Geneva, May 07, 2022

LOT 173


CHF 30,000 - 50,000

EUR 29,700 - 49,500 / USD 32,200 - 54,000 / HKD 254,000 - 422,000

Sold: CHF 45,000

Very fine and rare, 18K pink gold, open-face, keyless-winding, round-shaped, pocket chronometer direct impulse spring detent escapement, compensated crank balance, free-sprung cylindrical hairspring with subsidiary seconds at 6; the movement protected inside a soft iron ring against magnetic fields. White enamel dial with suspended “Breguet” numerals; blued steel “Spade” hands.

Grading System
Grade: AAA


Case: 2

Very good

Movement: 2*

Very good

Overhaul recommended, at buyer's expense

Dial: 2-01

Very good

HANDS Original

Brand Patek Philippe, Geneva

Model  with First Class “Bulletin de marche” from the Astronomical Observatory of Geneva (dated January 24, 1895)

Year circa 1890

Movement No. 57954

Case No. 214932

Material 18K pink gold

Diameter 54 mm.

Caliber 20’’’ (ebauche probably by Ambroise Duret, Geneva), frosted and gilded brass, going barrel,gold screwed-chatons (setting), Earnshaw-type direct impulse spring detent escapement, cut bimetallic compensated crank (offset arms) balance with gold and platinum poising screws and blued steel free-sprung cylindrical hairspring with terminal curves, adjusted by the precision timer “régleur” A. Savoye fils; movement numbered twice.

Signature dial, case and movement,Cuvette (dome) engraved “Gustavo Wüst / 243. Florida 243. / Buenos Aires”.

Accessories Extract from the Archives, copy of the Observatory Bulletin


The Extract from the Archives, dated March 6, 2015, mentioned that this watch was made in 1890 and sold on August 16, 1901.

The chronometer was delivered to Gustavo Wüst, 243 calle Florida, Buenos-Aires (Argentina), one of the Patek Philippe’s retailer at the time.


At the timing contest organised in 1894-1895 at the Astronomical Observatory of Geneva, this chronometer was awarded a First Class Bulletin, with a 2nd Price.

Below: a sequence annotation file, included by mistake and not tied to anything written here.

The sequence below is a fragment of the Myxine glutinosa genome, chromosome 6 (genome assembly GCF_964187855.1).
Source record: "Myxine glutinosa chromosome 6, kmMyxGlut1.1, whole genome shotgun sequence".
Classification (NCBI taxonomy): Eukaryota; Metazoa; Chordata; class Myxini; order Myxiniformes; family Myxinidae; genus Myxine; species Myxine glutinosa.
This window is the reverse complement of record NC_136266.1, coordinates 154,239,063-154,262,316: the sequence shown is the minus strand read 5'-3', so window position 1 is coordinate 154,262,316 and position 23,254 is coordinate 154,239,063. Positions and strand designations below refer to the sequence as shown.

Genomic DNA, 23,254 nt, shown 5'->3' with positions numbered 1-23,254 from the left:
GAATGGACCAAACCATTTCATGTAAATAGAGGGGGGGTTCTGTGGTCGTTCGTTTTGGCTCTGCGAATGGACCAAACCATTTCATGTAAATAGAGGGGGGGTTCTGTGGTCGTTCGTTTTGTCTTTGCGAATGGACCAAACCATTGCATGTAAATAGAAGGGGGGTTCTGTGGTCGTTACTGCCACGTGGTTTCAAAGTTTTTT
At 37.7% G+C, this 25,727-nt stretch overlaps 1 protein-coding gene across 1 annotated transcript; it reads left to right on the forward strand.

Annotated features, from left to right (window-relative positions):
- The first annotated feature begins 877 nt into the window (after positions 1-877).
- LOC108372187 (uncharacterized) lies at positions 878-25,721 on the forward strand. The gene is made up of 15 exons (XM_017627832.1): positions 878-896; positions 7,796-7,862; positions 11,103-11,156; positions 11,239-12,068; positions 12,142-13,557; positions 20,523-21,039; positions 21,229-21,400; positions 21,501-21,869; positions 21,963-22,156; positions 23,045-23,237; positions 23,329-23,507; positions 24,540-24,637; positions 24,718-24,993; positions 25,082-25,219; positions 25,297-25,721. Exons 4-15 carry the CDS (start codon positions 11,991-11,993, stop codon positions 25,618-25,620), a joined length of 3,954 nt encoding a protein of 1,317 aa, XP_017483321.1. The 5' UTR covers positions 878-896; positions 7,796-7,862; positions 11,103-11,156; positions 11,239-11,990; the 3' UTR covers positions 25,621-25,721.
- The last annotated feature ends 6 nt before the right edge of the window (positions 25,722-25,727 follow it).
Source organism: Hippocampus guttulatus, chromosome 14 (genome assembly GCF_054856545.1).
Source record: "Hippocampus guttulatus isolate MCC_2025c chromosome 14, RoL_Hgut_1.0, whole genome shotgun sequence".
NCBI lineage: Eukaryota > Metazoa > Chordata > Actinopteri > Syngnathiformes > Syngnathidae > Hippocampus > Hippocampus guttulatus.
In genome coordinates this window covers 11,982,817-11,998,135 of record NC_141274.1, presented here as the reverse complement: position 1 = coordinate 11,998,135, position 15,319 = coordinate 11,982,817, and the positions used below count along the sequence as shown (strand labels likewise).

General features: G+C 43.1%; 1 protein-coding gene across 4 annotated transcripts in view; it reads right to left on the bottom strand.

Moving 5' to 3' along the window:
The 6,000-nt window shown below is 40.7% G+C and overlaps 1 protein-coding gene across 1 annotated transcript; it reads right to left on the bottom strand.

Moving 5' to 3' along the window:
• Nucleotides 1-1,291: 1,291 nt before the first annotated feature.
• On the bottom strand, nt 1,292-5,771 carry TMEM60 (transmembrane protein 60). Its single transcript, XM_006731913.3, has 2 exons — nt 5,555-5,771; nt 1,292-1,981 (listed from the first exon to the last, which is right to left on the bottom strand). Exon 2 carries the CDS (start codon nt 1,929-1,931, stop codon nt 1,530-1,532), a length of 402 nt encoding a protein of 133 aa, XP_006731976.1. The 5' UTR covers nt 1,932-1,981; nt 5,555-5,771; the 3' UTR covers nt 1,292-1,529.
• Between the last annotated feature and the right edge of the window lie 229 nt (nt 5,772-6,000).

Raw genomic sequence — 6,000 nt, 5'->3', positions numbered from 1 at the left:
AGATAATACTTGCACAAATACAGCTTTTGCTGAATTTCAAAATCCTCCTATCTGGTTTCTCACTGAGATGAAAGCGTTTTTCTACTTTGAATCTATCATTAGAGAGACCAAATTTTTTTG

It was ranked 3rd out of 149, with 227.1 points on a possible total of 300.
The first obtained 242.8 points and the last classified 176.4 points.

Abstractof the timing contest
  • Mean average daily rate +/- 0.16 s.
  • Mean average corresponding to a change of position +/- 0.35 s.
  • Error of compensation (per 1° centigrade) +/- 0.107 s.
  • Restart period + 0.02 s.


With an incredible 0.02 seconds medium daily rate change during the timing contest over several weeks (please note that to receive a COSC bulletin for a precision wristwatch today demands 10 seconds per day).

According the researches of Arnaud Tellier, former Director and Curator of the Patek Philippe Museum in Geneva (2000-2011), author of the books published in 2013 on the Patek Philippe collections, this rare escapement was applied in less than 60 Patek Philippe’s movements from 1855 to our days. There were two different type of detent escapements applied:
  • Pivoted detent escapement, so-called à bascule (only 4 examples known);
  • Earnshaw-type spring detent escapement (about 40 examples known).

From all detents escapements only about ten of them are known with an observatory bulletin either honourably mentioning or, as in this case, a price award.

The much wider used spring-detent had different layouts. The highest quality as applied in this watch has screwed gold settings with large rubies and the finely fire gilt movement with hand brushed silver grained and a large cranked compensated balance with gold and platinum poising screws and blued steel free-sprung isochronous cylindrical (or helical) hairspring with terminal curves adjusted by the precision timer “régleur” A. Savoye fils. Please note that the movement is numbered twice.

The records made by Arnaud Tellier in the Livres d’établissements (Establishment Books) of the Genevan Manufacture reveal that the first ebauches (blanks movements) of these pocket chronometers were supplied by the workshops of D. L. Golay (Geneva or Vallée de Joux) in the 1850s-1860s, then by those of the manufacture under the direction of Adrien Philippe (1815-1894) in the 1870s-1880s, then by Ambroise Duret (Geneva) in the 1890s, then by an undetermined entity “C. M. C.” (perhaps “E. M. L.” for Ecole de Mécanique du Locle) in the beginning of the 20th century, and finally by Jämes-César Pellaton (1873-1954) of Le Locle.



  • [after the texts of Tellier, Arnaud] Montres Patek Philippe – Patek Philippe Watches, Geneva, Patek Philippe Museum Editions, 2013 (2 vol.; French version; English version; 474 pp. & 456 pp.), vol. II, pp. 12-20.